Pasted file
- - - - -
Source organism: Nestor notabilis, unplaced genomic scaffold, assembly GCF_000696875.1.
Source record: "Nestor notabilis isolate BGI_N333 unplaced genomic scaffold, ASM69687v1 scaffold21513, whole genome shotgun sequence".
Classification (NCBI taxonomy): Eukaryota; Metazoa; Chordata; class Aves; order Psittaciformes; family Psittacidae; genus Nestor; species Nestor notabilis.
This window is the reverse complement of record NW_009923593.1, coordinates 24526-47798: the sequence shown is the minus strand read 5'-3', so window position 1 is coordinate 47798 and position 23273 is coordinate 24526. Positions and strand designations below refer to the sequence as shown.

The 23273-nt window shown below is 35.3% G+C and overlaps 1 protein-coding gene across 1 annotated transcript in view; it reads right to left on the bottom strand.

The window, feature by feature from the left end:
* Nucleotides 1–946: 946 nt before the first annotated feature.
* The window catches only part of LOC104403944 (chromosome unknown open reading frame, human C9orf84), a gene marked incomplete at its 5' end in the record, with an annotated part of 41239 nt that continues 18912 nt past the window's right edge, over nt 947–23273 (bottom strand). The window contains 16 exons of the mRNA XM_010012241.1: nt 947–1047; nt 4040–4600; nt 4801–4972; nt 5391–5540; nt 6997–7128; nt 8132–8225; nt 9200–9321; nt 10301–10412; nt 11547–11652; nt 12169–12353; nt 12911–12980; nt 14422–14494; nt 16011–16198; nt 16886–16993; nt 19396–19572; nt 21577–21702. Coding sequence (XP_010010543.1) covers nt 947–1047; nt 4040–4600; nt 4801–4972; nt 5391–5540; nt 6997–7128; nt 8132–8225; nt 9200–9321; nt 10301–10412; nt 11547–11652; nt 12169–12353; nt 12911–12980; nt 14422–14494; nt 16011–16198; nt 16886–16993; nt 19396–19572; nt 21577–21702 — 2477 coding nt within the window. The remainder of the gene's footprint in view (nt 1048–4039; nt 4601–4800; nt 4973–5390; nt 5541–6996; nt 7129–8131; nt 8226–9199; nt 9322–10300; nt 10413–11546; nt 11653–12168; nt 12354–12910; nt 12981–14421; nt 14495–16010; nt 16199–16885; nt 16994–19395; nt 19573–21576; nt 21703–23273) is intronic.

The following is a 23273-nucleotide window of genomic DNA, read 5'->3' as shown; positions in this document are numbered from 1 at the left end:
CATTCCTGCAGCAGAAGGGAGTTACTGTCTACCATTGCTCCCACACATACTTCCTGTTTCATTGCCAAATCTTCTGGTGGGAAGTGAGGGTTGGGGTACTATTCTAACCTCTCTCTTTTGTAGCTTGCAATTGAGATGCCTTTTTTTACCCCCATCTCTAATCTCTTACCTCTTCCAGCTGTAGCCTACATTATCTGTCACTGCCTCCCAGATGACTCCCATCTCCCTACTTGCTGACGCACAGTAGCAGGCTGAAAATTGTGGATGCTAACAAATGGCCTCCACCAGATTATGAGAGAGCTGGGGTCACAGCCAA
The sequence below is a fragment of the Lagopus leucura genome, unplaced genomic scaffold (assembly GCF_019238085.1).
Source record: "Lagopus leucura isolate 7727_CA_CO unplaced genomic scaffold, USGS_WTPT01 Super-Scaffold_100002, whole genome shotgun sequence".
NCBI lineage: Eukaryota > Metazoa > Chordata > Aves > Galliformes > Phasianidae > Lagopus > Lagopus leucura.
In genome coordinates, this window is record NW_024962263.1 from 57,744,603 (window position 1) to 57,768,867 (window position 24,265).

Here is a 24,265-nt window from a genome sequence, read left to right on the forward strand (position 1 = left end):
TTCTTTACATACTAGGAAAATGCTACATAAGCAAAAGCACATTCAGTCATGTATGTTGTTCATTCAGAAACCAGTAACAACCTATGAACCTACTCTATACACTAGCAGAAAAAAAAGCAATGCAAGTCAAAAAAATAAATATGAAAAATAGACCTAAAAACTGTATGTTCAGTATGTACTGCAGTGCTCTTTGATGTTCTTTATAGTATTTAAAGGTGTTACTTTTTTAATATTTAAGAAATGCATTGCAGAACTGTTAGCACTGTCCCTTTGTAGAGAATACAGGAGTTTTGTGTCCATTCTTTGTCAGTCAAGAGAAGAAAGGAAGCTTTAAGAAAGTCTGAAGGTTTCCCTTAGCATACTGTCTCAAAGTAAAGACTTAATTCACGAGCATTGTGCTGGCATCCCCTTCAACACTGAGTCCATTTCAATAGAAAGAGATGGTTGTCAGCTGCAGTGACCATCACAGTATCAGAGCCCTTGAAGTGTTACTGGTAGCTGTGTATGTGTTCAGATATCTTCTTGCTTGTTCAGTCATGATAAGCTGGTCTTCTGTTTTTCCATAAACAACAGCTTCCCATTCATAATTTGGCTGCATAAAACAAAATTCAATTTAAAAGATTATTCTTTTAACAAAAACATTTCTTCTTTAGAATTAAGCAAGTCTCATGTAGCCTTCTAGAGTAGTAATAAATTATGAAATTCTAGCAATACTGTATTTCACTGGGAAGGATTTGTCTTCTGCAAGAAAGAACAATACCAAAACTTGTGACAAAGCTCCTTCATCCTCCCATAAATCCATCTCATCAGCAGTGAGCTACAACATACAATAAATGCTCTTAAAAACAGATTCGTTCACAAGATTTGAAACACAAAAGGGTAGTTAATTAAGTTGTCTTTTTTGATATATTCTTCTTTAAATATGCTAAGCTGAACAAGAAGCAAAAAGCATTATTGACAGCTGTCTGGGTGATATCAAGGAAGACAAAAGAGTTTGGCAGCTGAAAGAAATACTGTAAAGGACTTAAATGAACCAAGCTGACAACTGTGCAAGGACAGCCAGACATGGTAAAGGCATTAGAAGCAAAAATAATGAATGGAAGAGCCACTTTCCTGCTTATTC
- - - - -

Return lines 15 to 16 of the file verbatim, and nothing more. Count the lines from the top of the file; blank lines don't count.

Here is a 24,265-nt window from a genome sequence, read left to right on the forward strand (position 1 = left end):
TTCTTTACATACTAGGAAAATGCTACATAAGCAAAAGCACATTCAGTCATGTATGTTGTTCATTCAGAAACCAGTAACAACCTATGAACCTACTCTATACACTAGCAGAAAAAAAAGCAATGCAAGTCAAAAAAATAAATATGAAAAATAGACCTAAAAACTGTATGTTCAGTATGTACTGCAGTGCTCTTTGATGTTCTTTATAGTATTTAAAGGTGTTACTTTTTTAATATTTAAGAAATGCATTGCAGAACTGTTAGCACTGTCCCTTTGTAGAGAATACAGGAGTTTTGTGTCCATTCTTTGTCAGTCAAGAGAAGAAAGGAAGCTTTAAGAAAGTCTGAAGGTTTCCCTTAGCATACTGTCTCAAAGTAAAGACTTAATTCACGAGCATTGTGCTGGCATCCCCTTCAACACTGAGTCCATTTCAATAGAAAGAGATGGTTGTCAGCTGCAGTGACCATCACAGTATCAGAGCCCTTGAAGTGTTACTGGTAGCTGTGTATGTGTTCAGATATCTTCTTGCTTGTTCAGTCATGATAAGCTGGTCTTCTGTTTTTCCATAAACAACAGCTTCCCATTCATAATTTGGCTGCATAAAACAAAATTCAATTTAAAAGATTATTCTTTTAACAAAAACATTTCTTCTTTAGAATTAAGCAAGTCTCATGTAGCCTTCTAGAGTAGTAATAAATTATGAAATTCTAGCAATACTGTATTTCACTGGGAAGGATTTGTCTTCTGCAAGAAAGAACAATACCAAAACTTGTGACAAAGCTCCTTCATCCTCCCATAAATCCATCTCATCAGCAGTGAGCTACAACATACAATAAATGCTCTTAAAAACAGATTCGTTCACAAGATTTGAAACACAAAAGGGTAGTTAATTAAGTTGTCTTTTTTGATATATTCTTCTTTAAATATGCTAAGCTGAACAAGAAGCAAAAAGCATTATTGACAGCTGTCTGGGTGATATCAAGGAAGACAAAAGAGTTTGGCAGCTGAAAGAAATACTGTAAAGGACTTAAATGAACCAAGCTGACAACTGTGCAAGGACAGCCAGACATGGTAAAGGCATTAGAAGCAAAAATAATGAATGGAAGAGCCACTTTCCTGCTTATTC